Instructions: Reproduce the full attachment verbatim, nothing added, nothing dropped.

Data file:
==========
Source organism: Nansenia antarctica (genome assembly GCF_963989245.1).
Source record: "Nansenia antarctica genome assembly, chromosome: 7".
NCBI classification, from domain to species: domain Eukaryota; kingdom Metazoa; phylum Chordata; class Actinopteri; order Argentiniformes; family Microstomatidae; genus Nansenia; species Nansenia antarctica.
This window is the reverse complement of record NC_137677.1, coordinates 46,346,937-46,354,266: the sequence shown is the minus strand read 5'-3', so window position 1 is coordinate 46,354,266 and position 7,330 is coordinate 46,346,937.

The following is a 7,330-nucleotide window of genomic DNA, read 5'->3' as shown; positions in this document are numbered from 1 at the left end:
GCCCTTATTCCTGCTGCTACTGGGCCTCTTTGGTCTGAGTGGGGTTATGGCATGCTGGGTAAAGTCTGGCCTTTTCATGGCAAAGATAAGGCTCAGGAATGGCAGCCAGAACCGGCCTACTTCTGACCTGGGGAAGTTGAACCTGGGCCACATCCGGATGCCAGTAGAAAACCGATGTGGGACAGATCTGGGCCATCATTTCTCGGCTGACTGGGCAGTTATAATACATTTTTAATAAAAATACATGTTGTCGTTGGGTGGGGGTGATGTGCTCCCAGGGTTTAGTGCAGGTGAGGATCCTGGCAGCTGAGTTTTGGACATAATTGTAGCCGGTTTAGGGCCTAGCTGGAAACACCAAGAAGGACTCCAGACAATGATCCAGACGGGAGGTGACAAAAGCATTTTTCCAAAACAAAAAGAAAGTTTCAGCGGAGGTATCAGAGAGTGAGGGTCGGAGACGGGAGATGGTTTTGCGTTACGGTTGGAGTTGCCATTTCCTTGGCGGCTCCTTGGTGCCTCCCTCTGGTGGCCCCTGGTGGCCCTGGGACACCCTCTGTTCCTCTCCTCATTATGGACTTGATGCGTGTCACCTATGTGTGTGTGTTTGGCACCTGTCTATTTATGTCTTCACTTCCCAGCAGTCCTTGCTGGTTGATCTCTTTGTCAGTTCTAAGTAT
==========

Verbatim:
Source organism: Nansenia antarctica (genome assembly GCF_963989245.1).
Source record: "Nansenia antarctica genome assembly, chromosome: 7".
NCBI classification, from domain to species: domain Eukaryota; kingdom Metazoa; phylum Chordata; class Actinopteri; order Argentiniformes; family Microstomatidae; genus Nansenia; species Nansenia antarctica.
This window is the reverse complement of record NC_137677.1, coordinates 46,346,937-46,354,266: the sequence shown is the minus strand read 5'-3', so window position 1 is coordinate 46,354,266 and position 7,330 is coordinate 46,346,937.

The following is a 7,330-nucleotide window of genomic DNA, read 5'->3' as shown; positions in this document are numbered from 1 at the left end:
GCCCTTATTCCTGCTGCTACTGGGCCTCTTTGGTCTGAGTGGGGTTATGGCATGCTGGGTAAAGTCTGGCCTTTTCATGGCAAAGATAAGGCTCAGGAATGGCAGCCAGAACCGGCCTACTTCTGACCTGGGGAAGTTGAACCTGGGCCACATCCGGATGCCAGTAGAAAACCGATGTGGGACAGATCTGGGCCATCATTTCTCGGCTGACTGGGCAGTTATAATACATTTTTAATAAAAATACATGTTGTCGTTGGGTGGGGGTGATGTGCTCCCAGGGTTTAGTGCAGGTGAGGATCCTGGCAGCTGAGTTTTGGACATAATTGTAGCCGGTTTAGGGCCTAGCTGGAAACACCAAGAAGGACTCCAGACAATGATCCAGACGGGAGGTGACAAAAGCATTTTTCCAAAACAAAAAGAAAGTTTCAGCGGAGGTATCAGAGAGTGAGGGTCGGAGACGGGAGATGGTTTTGCGTTACGGTTGGAGTTGCCATTTCCTTGGCGGCTCCTTGGTGCCTCCCTCTGGTGGCCCCTGGTGGCCCTGGGACACCCTCTGTTCCTCTCCTCATTATGGACTTGATGCGTGTCACCTATGTGTGTGTGTTTGGCACCTGTCTATTTATGTCTTCACTTCCCAGCAGTCCTTGCTGGTTGATCTCTTTGTCAGTTCTAAGTAT